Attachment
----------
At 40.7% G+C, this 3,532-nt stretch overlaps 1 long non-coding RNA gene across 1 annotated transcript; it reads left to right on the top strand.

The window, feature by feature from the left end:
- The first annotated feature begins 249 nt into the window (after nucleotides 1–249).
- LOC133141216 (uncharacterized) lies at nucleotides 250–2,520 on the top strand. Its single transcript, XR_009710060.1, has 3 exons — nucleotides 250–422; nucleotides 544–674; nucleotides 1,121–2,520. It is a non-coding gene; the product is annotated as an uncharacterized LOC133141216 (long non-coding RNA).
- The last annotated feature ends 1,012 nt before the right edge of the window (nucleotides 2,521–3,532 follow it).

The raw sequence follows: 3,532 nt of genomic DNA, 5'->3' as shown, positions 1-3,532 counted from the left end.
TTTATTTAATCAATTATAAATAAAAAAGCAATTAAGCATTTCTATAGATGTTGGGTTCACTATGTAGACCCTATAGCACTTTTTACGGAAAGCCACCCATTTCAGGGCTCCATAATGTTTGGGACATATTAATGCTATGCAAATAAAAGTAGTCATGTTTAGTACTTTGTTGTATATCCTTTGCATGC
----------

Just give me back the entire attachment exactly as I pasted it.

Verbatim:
At 40.7% G+C, this 3,532-nt stretch overlaps 1 long non-coding RNA gene across 1 annotated transcript; it reads left to right on the top strand.

The window, feature by feature from the left end:
- The first annotated feature begins 249 nt into the window (after nucleotides 1–249).
- LOC133141216 (uncharacterized) lies at nucleotides 250–2,520 on the top strand. Its single transcript, XR_009710060.1, has 3 exons — nucleotides 250–422; nucleotides 544–674; nucleotides 1,121–2,520. It is a non-coding gene; the product is annotated as an uncharacterized LOC133141216 (long non-coding RNA).
- The last annotated feature ends 1,012 nt before the right edge of the window (nucleotides 2,521–3,532 follow it).

The raw sequence follows: 3,532 nt of genomic DNA, 5'->3' as shown, positions 1-3,532 counted from the left end.
TTTATTTAATCAATTATAAATAAAAAAGCAATTAAGCATTTCTATAGATGTTGGGTTCACTATGTAGACCCTATAGCACTTTTTACGGAAAGCCACCCATTTCAGGGCTCCATAATGTTTGGGACATATTAATGCTATGCAAATAAAAGTAGTCATGTTTAGTACTTTGTTGTATATCCTTTGCATGC